Tag Archives: #branes

How Would Be Thick Branes In Mimetic Gravity? (Quantum)

Qun-Ying Xie and colleagues investigated thick branes generated by a scalar field in mimetic gravity theory, which is inspired by considering the conformal symmetry under the conformal transformation of an auxiliary metric. They obtained a series of analytical thick brane solutions and found that, perturbations of the brane system are stable and the effective potentials for the tensor and scalar perturbations are dual to each other. Findings of this study recently appeared in the Journal Symmetry.

Mimetic gravity is a Weyl-symmetric extension of General Relativity, related to the latter by a singular disformal transformation, wherein the appearance of a dust-like perfect fluid can mimic cold dark matter at a cosmological level. Within this framework, it is possible to provide an unified geometrical explanation for dark matter, the late-time acceleration, and inflation, making it a very attractive theory. This theory was also extended to Horava-like theory and applied to galactic rotation curves. It was also applied to other gravity theories such as f(R) gravity, Horndeski gravity and Gauss–Bonnet gravity.

On the other hand, Lisa Randall and Raman Sundrum proposed that our four-dimensional world could be a brane embedded in five-dimensional space-time, in order to solve gauge hierarchy problem and the cosmological constant problem. With the warped extra dimension, it was further found that the size of extra dimension can be infinitely large without conflicting with Newtonian gravitational law. This charming idea has attracted substantial researches in particle physics, cosmology, gravity theory, and other related fields. In the RS model, the brane is geometrically thin, therefore the space-time is singular at the brane. Although in the thin brane approximation many interesting results have been obtained, in some situations the effects of the brane thickness cannot be neglected.

“In five-dimensional problems, the thin brane approximation is valid as long as the brane thickness cannot be resolved, in other words, if the energy scale of the brane thickness is much higher than those in the bulk and on the brane. In contrast, when thickness becomes as large as the scale of interest, its effect is no longer negligible.”

Now, Qun-Ying Xie and colleagues investigated the super-potential method with which the second-order equations can be reduced to the first-order ones for thick brane models in modified gravity with Lagrange multiplier. The main step of this method is to introduce a pair of auxiliary super-potentials, i.e., W(φ) and Q(φ). With these two super-potentials, the field equations are rewritten as Equations (1)–(5).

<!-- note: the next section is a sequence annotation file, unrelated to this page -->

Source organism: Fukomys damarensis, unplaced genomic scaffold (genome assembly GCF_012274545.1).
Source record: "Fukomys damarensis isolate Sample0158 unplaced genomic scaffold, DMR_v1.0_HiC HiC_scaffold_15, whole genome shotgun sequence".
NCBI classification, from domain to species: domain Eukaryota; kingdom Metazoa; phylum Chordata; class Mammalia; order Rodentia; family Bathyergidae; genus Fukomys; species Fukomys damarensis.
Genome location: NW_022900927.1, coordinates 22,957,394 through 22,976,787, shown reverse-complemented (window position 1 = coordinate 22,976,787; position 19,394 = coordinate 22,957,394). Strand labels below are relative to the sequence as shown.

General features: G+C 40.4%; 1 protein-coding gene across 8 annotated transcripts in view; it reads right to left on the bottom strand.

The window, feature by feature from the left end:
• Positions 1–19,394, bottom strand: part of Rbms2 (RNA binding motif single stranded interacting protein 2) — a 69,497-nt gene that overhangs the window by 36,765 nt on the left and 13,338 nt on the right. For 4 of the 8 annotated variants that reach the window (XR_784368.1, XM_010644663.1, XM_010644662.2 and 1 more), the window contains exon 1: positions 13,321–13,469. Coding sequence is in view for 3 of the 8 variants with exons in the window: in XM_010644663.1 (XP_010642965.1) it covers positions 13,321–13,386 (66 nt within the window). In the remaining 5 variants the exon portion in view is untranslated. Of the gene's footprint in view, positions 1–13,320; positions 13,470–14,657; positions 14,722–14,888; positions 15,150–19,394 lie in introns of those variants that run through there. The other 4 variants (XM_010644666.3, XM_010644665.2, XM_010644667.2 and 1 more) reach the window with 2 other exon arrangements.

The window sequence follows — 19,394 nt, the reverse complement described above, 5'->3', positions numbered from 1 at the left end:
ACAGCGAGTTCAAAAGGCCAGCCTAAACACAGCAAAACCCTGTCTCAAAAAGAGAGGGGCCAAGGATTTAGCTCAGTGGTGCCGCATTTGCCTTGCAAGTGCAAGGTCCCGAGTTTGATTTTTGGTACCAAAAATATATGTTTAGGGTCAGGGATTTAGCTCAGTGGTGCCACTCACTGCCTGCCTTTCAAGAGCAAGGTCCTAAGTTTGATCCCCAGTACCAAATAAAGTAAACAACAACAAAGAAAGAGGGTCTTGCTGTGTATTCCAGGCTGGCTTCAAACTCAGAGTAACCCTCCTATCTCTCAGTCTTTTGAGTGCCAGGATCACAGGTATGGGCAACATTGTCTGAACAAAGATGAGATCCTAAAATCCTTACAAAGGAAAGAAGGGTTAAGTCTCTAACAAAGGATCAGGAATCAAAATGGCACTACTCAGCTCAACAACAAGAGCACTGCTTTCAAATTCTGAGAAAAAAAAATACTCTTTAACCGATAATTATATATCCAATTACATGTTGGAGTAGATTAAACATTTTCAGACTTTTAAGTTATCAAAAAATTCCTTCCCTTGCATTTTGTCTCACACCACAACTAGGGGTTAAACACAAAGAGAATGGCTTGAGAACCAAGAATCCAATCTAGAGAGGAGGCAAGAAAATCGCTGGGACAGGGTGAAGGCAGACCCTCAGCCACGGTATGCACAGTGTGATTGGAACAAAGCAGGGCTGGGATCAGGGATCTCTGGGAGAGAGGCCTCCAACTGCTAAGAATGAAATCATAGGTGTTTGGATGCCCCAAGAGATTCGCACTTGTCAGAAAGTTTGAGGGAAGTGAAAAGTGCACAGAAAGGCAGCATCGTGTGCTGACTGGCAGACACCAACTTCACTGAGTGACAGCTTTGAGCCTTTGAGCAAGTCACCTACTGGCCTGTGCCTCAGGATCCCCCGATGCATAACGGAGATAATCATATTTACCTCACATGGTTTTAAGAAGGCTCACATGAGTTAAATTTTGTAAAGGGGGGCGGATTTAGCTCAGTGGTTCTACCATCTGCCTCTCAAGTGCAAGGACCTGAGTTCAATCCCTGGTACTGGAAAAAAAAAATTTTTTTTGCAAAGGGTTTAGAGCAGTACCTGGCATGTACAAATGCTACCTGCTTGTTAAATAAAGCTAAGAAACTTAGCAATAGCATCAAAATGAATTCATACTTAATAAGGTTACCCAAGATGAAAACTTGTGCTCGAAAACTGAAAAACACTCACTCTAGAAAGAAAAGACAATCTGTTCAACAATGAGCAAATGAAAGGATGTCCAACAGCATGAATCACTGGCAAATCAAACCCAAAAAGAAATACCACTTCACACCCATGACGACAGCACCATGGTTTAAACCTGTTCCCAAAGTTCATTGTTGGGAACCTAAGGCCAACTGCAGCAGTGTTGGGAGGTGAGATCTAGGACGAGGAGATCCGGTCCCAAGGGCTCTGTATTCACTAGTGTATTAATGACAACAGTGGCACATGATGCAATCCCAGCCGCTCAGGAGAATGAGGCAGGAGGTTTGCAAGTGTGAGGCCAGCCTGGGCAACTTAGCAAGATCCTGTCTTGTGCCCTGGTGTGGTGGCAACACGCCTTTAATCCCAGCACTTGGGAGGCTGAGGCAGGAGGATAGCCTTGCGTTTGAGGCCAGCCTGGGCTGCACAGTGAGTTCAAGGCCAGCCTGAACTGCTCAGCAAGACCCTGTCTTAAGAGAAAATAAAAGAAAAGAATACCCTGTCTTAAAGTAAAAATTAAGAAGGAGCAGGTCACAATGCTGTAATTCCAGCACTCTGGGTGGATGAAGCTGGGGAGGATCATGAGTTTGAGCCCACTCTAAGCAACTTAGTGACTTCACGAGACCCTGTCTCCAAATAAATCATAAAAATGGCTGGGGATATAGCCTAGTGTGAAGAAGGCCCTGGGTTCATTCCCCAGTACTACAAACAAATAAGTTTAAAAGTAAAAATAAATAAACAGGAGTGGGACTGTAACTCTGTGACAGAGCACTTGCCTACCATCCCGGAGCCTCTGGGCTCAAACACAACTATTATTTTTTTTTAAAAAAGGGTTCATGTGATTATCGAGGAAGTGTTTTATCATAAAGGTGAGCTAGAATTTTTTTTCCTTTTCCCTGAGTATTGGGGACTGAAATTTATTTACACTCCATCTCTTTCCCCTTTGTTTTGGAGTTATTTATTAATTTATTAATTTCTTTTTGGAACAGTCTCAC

Then, they used this method to find a series of analytical thick brane solutions via some polynomial super-potentials, period super-potentials, and mixed super-potentials.

Finally, they analyzed the tensor and scalar perturbations of the brane system. It was shown that both equations of motion of the perturbations can be transformed into Schrodinger-like equations. They added that, both perturbations are stable and the effective potentials for the tensor and scalar perturbations are dual to each other. Moreover, the tensor zero mode can be localized on the brane while the scalar zero mode cannot. Thus, the four-dimensional Newtonian potential can be recovered on the brane and there is no additional fifth force contradicting with the experiments.

Featured image: The effective potential VS(z(y)) for solution I. The parameter is set as n = 1 (red solid thick lines), n = 3 (blue dashed lines), and n = 5 (black solid thin lines). © Xie et al.


Reference: Xie, Q.-Y.; Fu, Q.-M.; Sui, T.-T.; Zhao, L.; Zhong, Y. First-Order Formalism and Thick Branes in Mimetic Gravity. Symmetry 2021, 13, https://doi.org/10.3390/sym13081345


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How To Form A Wormhole? (Cosmology / Astronomy)

Stojkovic and colleagues in their very recent paper provided a simple but very useful description of the process of wormhole formation.

Fig. 1 A: A wormhole connecting two points in the same universe. B: In brane world models, the 3 + 1-dimensional universe is confined on a brane that can be twisted or folded. The wormhole structure can connect two spacetime points on brane through the bulk. C: Two completely disconnected branes are connected by a wormhole. This and the previous option are locally equivalent. © Stojkovic et al.
Fig. 2 A: Two branes represented by the solid lines are initially parallel (in the distance they could be twisted or bent). B: Massive objects placed on each brane attract each other gravitationally. The branes bend to balance the force. C: If the gravitational force overcomes the brane tensions, the contact is made and a wormhole like structure is created.

According to authors, if we place two massive objects in two parallel universes (modeled by two branes). Gravitational attraction between the objects competes with the resistance coming from the brane tension. For sufficiently strong attraction, the branes are deformed, objects touch and a wormhole is formed.

“Our analysis indicated that more massive and compact objects are more likely to fulfill the conditions for wormhole formation. This implies that we should be looking for wormholes either in the background of black holes and compact stars, or massive microscopic relics.”, said Skojkovic.

To get some feeling for the orders of magnitude, they calculated that two solar mass objects can form a wormhole like structure for reasonable values of brane tension and distance between the branes.